History

First Greek adventure recalled

The scheduling of our Europa League fixtures has thrown up a historical quirk: we will play our first ever group stage game in this competition in Thessaloniki, the very same city where our maiden Cup Winners’ Cup campaign began, 48 years ago.

PAOK Salonika are our opponents in Greece tomorrow, whereas in 1970 Dave Sexton’s side overcame PAOK's great rivals, Aris Salonika, to kick-start what would prove a triumphant first journey in the Cup Winners’ Cup.

The prestigious competition, first contested in 1960, allowed the domestic cup winners of each European country the chance to challenge for a continental prize. So following our FA Cup success in 1970, we entered at the first round stage the following season, joined by 30 other cup winners as well as the holders, Manchester City.

We drew Aris Salonika, conquerors of city rivals PAOK in the Greek Cup final earlier that year, with the first leg to be played in northern Greece on 16 September 1970.

Manager Sexton and his players flew out the day before the game, a routine that remained in place right up until the final, also held in Greece. Irish defender Paddy Mulligan was a member of the touring party.

‘I had played in European competitions for Shamrock Rovers, but for a lot of the lads playing in Europe at club level was a new experience and I remember some being a little fearful of what to expect,’ Mulligan recalls.

‘But at the same time, to leave Stamford Bridge, go to the airport and get on the flight – it was so exciting to be playing in Europe, it was fabulous.’

A crowd of 50,000 welcomed the teams at the Charilaou Ground in the south of the city, and onto a poor playing surface to make life uncomfortable for the Blues. The rutted, bumpy desert of a pitch was described by the visiting English journalists, including Peter Batt of The Sun, as the worst they had ever seen: ‘The proceedings bore so little resemblance to football as we know it that it must go down as a Greek farce’.

Aris’s tactics were simple, as Ken Jones wrote in the Daily Mirror: ‘Their desire to win by any means, and the cynicism they show in defence, puts them in the same category as the Argentinians.’ The journalist added that it was notable every Chelsea player wore shinpads. They certainly came in handy as the tackles flew in.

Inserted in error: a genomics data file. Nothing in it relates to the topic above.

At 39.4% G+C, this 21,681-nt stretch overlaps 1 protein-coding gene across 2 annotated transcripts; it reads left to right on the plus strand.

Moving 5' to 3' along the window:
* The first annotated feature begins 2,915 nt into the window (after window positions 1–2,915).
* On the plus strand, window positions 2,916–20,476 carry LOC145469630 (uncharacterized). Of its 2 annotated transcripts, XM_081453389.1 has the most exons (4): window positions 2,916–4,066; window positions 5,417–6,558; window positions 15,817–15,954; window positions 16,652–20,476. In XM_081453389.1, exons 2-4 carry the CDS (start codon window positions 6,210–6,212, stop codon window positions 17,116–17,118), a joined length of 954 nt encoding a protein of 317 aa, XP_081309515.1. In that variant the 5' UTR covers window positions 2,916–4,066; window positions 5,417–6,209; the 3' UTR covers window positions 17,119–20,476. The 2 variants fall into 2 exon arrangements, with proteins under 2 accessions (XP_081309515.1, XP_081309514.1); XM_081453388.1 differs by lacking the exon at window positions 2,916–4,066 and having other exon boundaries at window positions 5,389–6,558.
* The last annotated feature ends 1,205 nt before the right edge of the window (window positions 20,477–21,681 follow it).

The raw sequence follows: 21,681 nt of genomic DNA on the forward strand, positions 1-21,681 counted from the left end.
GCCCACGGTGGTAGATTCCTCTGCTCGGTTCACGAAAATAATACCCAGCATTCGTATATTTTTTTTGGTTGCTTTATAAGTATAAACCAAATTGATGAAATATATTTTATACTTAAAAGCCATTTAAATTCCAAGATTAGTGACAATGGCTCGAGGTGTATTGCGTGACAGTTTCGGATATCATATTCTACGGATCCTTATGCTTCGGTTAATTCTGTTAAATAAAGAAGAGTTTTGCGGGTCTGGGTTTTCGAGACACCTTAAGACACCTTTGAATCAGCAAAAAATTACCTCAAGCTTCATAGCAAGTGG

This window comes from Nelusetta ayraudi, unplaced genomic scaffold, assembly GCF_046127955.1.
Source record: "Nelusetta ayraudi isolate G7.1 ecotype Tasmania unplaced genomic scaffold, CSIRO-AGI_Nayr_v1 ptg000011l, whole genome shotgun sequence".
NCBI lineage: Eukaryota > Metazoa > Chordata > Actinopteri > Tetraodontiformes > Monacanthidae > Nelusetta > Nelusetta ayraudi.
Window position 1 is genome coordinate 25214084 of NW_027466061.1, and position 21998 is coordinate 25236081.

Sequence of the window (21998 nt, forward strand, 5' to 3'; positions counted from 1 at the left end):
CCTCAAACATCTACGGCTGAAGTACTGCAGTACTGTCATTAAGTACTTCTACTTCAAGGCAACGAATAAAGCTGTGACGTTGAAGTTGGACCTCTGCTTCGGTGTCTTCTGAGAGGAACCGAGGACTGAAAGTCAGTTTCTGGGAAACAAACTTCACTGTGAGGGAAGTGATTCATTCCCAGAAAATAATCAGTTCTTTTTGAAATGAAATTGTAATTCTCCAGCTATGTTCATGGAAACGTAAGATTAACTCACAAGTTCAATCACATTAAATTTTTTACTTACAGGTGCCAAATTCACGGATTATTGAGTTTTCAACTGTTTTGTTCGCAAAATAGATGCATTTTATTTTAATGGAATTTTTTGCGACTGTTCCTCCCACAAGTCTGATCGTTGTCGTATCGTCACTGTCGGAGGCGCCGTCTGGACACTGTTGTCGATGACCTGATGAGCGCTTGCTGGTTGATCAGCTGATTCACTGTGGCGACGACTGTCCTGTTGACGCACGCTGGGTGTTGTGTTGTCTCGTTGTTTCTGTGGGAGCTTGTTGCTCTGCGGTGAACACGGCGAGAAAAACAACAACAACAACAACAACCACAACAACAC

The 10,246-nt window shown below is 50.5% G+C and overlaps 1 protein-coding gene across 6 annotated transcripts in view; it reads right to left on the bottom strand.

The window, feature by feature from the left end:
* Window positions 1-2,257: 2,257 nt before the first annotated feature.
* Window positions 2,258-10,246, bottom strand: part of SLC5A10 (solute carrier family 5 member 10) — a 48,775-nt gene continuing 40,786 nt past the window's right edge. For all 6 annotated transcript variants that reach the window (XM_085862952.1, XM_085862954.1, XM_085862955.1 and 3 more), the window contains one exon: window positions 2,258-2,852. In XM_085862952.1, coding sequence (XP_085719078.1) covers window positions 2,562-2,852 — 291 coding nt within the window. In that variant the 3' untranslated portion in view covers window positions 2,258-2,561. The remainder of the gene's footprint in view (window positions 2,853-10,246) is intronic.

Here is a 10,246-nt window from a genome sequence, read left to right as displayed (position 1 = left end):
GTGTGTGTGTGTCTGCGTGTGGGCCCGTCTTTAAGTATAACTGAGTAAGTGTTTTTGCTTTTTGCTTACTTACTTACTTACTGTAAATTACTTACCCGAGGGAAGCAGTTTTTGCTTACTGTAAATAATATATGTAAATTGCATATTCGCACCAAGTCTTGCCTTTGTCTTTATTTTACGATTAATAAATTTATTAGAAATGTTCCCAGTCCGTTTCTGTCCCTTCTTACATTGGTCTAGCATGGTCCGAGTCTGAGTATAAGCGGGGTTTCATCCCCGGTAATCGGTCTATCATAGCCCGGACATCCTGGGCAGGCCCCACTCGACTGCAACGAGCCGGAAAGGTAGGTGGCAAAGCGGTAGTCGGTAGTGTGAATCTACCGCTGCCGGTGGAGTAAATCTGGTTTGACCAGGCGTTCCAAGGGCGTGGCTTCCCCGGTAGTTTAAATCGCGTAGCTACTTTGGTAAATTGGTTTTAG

It was one such mistimed challenge that presented Peter Osgood with the chance to open the scoring on the half-hour, Mulligan the man brought down inside the box. Our star striker had to wait for over five minutes as the hosts protested the decision and kept the ball from Osgood, who saw his effort saved when play eventually resumed.

‘They set out to put me off with delaying tactics and succeeded, but I still ought to have scored,’ Osgood mused after the game.

The miss was compounded barely a minute later by the sending off of John Dempsey for violent conduct. There are conflicting reports on Dempsey’s involvement in the incident, with the Hungarian referee declaring he had kicked the Aris striker Alexiades, who himself said he had been punched. To this day, Dempsey maintains his innocence, but whatever happened the Blues would have to play the final 55 a man light.

Early in the second half, the 11 men of Aris went ahead after Peter Bonetti couldn’t fully deal with an awkward cross, palming it against the crossbar and into the path of Alexiades, who couldn’t miss.

Chelsea kept going, though, and with 15 minutes remaining deservedly equalised. A flowing move, initiated by Charlie Cooke, culminated in a powerful volleyed finish from Ian Hutchinson after Osgood had cushioned the ball into his path.

‘They knew we were a passing team who liked to get the ball down and play, and they tried to nullify that,’ says Mulligan. ‘That is just the way that it was.

‘We knew that, we knew every obstacle was going to be in the way, we knew the crowd were going to be against us, and we knew the referee might give some ropey decisions.

‘But the ball was ours to have if we wanted it badly enough, and that’s what we did that night. Any time you went away from home and didn’t get beat was a good result, especially in Greece where football was on the up. Panathanaikos reached the European Cup final that season.’

In Thessaloniki, Chelsea’s path to the Cup Winners’ Cup final had begun in dramatic fashion. But when the teams reconvened in London a fortnight later, Chelsea made light work of Aris on the green, green grass of Stamford Bridge. The 5-1 win included braces for Hutchinson and John Hollins.

After the second leg, Aris’s president Nicolas Kambinas told our chairman Brian Mears: ‘Chelsea played so well that we are certain we shall see you in Greece again this season – for the final in Athens in May. If you do reach the final, you can be assured of our support.’

The president’s premonition proved correct as the Blues progressed past CSKA Sofia, Bruges and Man City to set up a date with Real Madrid in the final. We needed two bites of the cherry to edge out the Spanish giants after a replay, and round off a wonderful European campaign in the same country that it had begun.

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